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Reasoning and Effectiveness During Cuban and Chinese Guerrilla Warfare

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Guerrilla warfare in both Cuba and China led to the ultimate success of both armies that employed it. The differences in their tactics were mainly caused by the different contexts of the two conflicts, but otherwise, the practices of guerrilla warfare were very similar.

The reasoning behind Cuba and China’s use of Guerrilla warfare originates from the basic elements and end goal that are specific to Guerrilla warfare. In all cases, Guerrilla warfare is the result of the oppressed no longer being able to endure being oppressed by a much larger aggressor. Guerrilla warfare is what a nation inferior in arms and military equipment will use when faced with a larger aggressor. The oppressed generally had the upperhand when it came to understanding the terrain, climate, and the society in general. This was very important to have when it came to defeating the oppressor’s army. The ultimate goal of Guerrilla warfare was to be able to gradually develop into normal forces and to eventually be able to participate in a traditional mobile war.

Guerrilla warfare can be formed by the combination of various forces. Some of these include the masses of the people, regular army units temporarily detailed for the purpose, regular army units permanently detailed, the combination of a regular army unit and a unit recruited, the local militia, deserters from the ranks of the enemy, and former bandits and bandit groups. The Cuban Revolution, as well as the Chinese Civil War relied on the masses of the people and volunteer leaders and revolutionaries.

The Cuban revolutionaries wanted to overthrow the already implemented oppressive government, but were in a weaker position, as they didn’t have an organized army. The guerrilla forces formed mainly in less urbanized areas that were under less pressure from the oppressive government forces. Guerilla warfare was therefore necessary in this situation, because a large conventional army couldn’t be formed without raising suspicion.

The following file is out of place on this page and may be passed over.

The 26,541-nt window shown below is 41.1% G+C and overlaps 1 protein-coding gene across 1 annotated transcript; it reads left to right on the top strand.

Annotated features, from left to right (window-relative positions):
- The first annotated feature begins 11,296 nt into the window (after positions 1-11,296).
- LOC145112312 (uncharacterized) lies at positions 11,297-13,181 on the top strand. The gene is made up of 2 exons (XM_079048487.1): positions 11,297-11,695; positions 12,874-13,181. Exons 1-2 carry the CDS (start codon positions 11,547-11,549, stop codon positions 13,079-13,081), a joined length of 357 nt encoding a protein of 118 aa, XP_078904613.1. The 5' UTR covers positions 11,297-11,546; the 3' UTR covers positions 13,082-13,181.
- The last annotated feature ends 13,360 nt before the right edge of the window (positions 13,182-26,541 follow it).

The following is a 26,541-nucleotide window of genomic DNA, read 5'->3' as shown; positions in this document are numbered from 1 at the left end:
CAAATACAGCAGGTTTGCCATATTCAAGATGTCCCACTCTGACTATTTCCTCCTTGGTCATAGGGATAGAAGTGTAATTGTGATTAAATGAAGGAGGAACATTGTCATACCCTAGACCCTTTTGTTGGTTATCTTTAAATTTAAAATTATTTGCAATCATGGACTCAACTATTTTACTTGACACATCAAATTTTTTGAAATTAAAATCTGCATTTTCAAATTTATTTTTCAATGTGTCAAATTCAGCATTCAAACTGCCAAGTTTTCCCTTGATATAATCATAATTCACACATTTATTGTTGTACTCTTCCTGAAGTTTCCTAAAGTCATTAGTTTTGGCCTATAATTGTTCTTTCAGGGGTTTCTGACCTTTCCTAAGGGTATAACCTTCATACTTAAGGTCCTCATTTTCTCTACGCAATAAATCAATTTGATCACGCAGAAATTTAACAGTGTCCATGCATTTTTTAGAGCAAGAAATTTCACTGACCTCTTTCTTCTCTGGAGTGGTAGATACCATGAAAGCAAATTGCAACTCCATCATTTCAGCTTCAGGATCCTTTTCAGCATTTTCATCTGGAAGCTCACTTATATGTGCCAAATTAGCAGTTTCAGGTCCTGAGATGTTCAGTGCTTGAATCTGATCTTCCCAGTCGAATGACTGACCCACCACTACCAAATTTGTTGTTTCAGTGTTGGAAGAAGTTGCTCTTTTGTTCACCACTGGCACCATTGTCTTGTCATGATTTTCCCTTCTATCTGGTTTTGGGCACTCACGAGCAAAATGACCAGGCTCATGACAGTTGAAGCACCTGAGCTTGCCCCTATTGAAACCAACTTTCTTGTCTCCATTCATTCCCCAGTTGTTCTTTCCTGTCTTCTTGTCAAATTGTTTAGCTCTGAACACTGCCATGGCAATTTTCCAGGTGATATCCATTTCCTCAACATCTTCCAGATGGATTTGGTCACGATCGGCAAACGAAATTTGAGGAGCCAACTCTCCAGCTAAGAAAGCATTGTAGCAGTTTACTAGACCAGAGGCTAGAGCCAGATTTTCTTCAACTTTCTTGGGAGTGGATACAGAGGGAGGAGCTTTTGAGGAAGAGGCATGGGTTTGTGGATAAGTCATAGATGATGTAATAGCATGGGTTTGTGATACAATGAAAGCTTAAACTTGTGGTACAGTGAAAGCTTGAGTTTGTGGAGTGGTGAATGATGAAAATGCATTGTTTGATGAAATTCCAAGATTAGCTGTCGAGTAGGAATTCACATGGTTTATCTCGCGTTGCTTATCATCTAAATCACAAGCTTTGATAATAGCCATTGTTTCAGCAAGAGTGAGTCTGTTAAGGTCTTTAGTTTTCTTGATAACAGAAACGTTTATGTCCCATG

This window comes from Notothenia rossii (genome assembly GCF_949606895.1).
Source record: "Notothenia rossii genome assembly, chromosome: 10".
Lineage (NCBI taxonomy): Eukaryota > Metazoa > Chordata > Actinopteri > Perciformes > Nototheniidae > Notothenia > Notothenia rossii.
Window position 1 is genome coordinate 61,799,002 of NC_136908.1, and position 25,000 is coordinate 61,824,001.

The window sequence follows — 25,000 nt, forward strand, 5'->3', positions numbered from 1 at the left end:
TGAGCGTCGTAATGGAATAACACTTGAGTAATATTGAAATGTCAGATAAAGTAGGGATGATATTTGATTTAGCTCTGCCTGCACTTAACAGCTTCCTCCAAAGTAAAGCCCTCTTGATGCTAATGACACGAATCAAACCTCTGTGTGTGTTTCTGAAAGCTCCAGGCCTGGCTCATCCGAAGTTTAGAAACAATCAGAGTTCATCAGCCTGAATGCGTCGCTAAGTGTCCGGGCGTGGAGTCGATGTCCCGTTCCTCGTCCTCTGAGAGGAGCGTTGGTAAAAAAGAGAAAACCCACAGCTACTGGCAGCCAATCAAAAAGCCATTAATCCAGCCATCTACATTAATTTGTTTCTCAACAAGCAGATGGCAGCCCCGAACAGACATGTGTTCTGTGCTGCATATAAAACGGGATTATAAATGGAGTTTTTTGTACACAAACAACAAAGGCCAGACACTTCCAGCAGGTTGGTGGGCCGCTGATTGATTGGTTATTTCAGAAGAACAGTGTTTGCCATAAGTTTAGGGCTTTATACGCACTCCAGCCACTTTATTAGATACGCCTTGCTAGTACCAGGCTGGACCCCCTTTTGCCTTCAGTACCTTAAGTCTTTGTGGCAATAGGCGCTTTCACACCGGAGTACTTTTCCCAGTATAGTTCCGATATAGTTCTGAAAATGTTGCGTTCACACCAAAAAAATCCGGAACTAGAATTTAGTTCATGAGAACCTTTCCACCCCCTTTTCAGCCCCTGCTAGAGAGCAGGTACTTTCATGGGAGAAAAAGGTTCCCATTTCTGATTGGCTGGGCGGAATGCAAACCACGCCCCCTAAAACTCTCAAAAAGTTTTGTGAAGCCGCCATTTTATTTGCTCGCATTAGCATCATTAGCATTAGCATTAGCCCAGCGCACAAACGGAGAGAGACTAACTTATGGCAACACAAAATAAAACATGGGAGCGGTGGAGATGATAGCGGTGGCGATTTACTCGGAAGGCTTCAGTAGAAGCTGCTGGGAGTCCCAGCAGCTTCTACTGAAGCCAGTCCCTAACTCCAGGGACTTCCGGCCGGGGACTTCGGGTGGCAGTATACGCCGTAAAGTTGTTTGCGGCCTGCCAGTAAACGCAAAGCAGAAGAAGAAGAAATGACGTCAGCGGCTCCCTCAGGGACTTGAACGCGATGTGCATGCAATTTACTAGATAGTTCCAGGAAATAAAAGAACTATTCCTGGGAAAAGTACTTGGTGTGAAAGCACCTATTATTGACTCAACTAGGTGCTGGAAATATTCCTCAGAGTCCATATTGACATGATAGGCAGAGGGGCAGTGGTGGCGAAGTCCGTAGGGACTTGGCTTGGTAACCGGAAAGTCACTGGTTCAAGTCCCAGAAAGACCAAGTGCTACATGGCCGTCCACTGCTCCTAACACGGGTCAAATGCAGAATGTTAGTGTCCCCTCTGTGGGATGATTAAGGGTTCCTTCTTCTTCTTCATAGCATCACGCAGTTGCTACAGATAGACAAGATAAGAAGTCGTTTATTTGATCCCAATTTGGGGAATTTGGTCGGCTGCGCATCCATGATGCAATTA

An important aspect to consider when evaluating guerrilla warfare in China and Cuba is the differences between the initial use of guerrilla warfare and the similarities in their tactics. Guevara recognized that ideal conditions for revolution very rarely come to exist spontaneously. This led to Guevara’s “foquismo” or “foco” theory that states that these conditions can be brought about through guerilla warfare, which was ultimately effective in the Cuban revolution. Moa, on the other hand, had to wait until the oppressed had reached their limits of oppression and were ripe for revolution. Another difference between the two conflicts was that Guevara’s purpose in using guerilla warfare was to overthrow the Cuban government, whereas Mao began using guerrilla warfare against Japanese invaders.

Their tactics were very similar in that neither of the forces were ever willing to take part in a battle they were not sure they could win. Additionally, the Cubans and Chinese both followed the rule described in Mao’s quatrain, “The enemy advances, we retreat; the enemy camps, we harass; the enemy tires, we attack; the enemy retreats, we pursue” (Lin Biao). Additionally, the success of both forces relied heavily on the people of the country and their knowledge of the landscape.

Guerrilla warfare tactics were effective in reaching the Cuban and Chinese armies to the next stage of warfare. In both Moa and Guevara’s cases, guerrilla armies were able to win—but only after a portion of their force has transitioned to “regular” operations. This was a tactic that could be employed after the guerrilla army had already taken hold and had found some success in the conflict. In the case of Cuba, the struggle was not long, whereas the Chinese guerrillas suffered through decades of fighting. Additionally, many of Mao’s tactics were thoroughly researched based on historical battles, whereas many of Guevara’s theories on guerrilla warfare were very specific to the Cuban revolution. Mao’s tactics proved to be successful after Chiang kai-Shek was unable to recover Manchuria after the first stages of the war. Although these theories may not have found success when implemented elsewhere, they worked effectively for the Cuban revolutionaries.

Mao and Guevara both used guerrilla warfare in very different conflicts, specifically regarding the opposing forces (the Cuban government vs. the Japanese invading force). Another major difference lies in Guevara’s use of the “foco shortcut” to bypassing Mao’s necessary prerequisites of guerrilla warfare. However, there were great similarities between the two armies actual tactics on the battlefield, which ultimately lead to the success on both the Chinese Communists’ and the Cuban Revolutionaries’ parts.

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Reasoning and Effectiveness During Cuban and Chinese Guerrilla Warfare. (2019, April 10). GradesFixer. Retrieved March 21, 2023, from
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